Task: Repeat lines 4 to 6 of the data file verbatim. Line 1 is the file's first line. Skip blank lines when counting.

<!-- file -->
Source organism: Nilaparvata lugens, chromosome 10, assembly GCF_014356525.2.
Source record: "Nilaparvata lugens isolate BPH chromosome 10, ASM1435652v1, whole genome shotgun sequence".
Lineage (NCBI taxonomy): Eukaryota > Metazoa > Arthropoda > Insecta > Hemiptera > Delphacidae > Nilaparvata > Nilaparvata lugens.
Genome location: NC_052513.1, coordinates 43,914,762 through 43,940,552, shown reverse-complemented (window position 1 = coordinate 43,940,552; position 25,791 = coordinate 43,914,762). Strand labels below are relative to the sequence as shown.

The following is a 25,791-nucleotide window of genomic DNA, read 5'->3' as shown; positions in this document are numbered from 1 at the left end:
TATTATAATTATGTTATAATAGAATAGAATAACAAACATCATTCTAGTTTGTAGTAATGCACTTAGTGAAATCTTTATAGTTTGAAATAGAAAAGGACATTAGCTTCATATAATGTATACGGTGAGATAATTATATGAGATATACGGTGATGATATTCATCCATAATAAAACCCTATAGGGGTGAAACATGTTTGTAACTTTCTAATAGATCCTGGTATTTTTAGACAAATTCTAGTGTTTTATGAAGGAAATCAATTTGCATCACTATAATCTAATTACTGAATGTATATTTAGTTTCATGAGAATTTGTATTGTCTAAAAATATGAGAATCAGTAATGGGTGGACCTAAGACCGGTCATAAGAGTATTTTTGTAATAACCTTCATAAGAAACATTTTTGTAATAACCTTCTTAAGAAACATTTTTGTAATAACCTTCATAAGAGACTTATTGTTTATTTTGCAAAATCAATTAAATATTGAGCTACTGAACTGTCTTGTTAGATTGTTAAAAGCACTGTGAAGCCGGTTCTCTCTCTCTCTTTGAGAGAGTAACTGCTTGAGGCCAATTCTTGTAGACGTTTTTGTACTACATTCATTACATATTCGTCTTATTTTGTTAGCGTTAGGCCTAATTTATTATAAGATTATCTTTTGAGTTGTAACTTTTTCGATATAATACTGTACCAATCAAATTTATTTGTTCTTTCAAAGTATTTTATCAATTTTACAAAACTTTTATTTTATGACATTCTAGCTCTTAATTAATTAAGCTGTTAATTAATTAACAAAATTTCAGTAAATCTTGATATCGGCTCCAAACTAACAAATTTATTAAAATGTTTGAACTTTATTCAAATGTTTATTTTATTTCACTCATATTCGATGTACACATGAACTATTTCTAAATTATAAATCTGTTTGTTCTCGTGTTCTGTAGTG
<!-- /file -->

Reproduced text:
Genome location: NC_052513.1, coordinates 43,914,762 through 43,940,552, shown reverse-complemented (window position 1 = coordinate 43,940,552; position 25,791 = coordinate 43,914,762). Strand labels below are relative to the sequence as shown.

The following is a 25,791-nucleotide window of genomic DNA, read 5'->3' as shown; positions in this document are numbered from 1 at the left end:
TATTATAATTATGTTATAATAGAATAGAATAACAAACATCATTCTAGTTTGTAGTAATGCACTTAGTGAAATCTTTATAGTTTGAAATAGAAAAGGACATTAGCTTCATATAATGTATACGGTGAGATAATTATATGAGATATACGGTGATGATATTCATCCATAATAAAACCCTATAGGGGTGAAACATGTTTGTAACTTTCTAATAGATCCTGGTATTTTTAGACAAATTCTAGTGTTTTATGAAGGAAATCAATTTGCATCACTATAATCTAATTACTGAATGTATATTTAGTTTCATGAGAATTTGTATTGTCTAAAAATATGAGAATCAGTAATGGGTGGACCTAAGACCGGTCATAAGAGTATTTTTGTAATAACCTTCATAAGAAACATTTTTGTAATAACCTTCTTAAGAAACATTTTTGTAATAACCTTCATAAGAGACTTATTGTTTATTTTGCAAAATCAATTAAATATTGAGCTACTGAACTGTCTTGTTAGATTGTTAAAAGCACTGTGAAGCCGGTTCTCTCTCTCTCTTTGAGAGAGTAACTGCTTGAGGCCAATTCTTGTAGACGTTTTTGTACTACATTCATTACATATTCGTCTTATTTTGTTAGCGTTAGGCCTAATTTATTATAAGATTATCTTTTGAGTTGTAACTTTTTCGATATAATACTGTACCAATCAAATTTATTTGTTCTTTCAAAGTATTTTATCAATTTTACAAAACTTTTATTTTATGACATTCTAGCTCTTAATTAATTAAGCTGTTAATTAATTAACAAAATTTCAGTAAATCTTGATATCGGCTCCAAACTAACAAATTTATTAAAATGTTTGAACTTTATTCAAATGTTTATTTTATTTCACTCATATTCGATGTACACATGAACTATTTCTAAATTATAAATCTGTTTGTTCTCGTGTTCTGTAGTG